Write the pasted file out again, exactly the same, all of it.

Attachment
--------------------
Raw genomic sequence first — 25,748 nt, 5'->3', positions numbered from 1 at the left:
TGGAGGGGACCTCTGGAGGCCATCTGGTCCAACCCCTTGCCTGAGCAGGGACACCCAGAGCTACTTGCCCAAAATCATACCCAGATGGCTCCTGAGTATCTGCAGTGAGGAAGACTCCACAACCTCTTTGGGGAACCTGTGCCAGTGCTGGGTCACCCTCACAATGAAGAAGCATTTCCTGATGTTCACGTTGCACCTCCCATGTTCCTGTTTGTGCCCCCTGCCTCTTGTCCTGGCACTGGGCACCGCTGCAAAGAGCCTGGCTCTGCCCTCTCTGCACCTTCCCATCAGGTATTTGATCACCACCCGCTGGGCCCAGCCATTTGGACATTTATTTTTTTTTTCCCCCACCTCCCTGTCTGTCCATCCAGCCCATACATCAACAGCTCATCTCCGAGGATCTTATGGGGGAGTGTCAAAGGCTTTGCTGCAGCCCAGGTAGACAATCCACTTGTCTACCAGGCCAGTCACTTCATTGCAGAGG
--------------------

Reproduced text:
Raw genomic sequence first — 25,748 nt, 5'->3', positions numbered from 1 at the left:
TGGAGGGGACCTCTGGAGGCCATCTGGTCCAACCCCTTGCCTGAGCAGGGACACCCAGAGCTACTTGCCCAAAATCATACCCAGATGGCTCCTGAGTATCTGCAGTGAGGAAGACTCCACAACCTCTTTGGGGAACCTGTGCCAGTGCTGGGTCACCCTCACAATGAAGAAGCATTTCCTGATGTTCACGTTGCACCTCCCATGTTCCTGTTTGTGCCCCCTGCCTCTTGTCCTGGCACTGGGCACCGCTGCAAAGAGCCTGGCTCTGCCCTCTCTGCACCTTCCCATCAGGTATTTGATCACCACCCGCTGGGCCCAGCCATTTGGACATTTATTTTTTTTTTCCCCCACCTCCCTGTCTGTCCATCCAGCCCATACATCAACAGCTCATCTCCGAGGATCTTATGGGGGAGTGTCAAAGGCTTTGCTGCAGCCCAGGTAGACAATCCACTTGTCTACCAGGCCAGTCACTTCATTGCAGAGG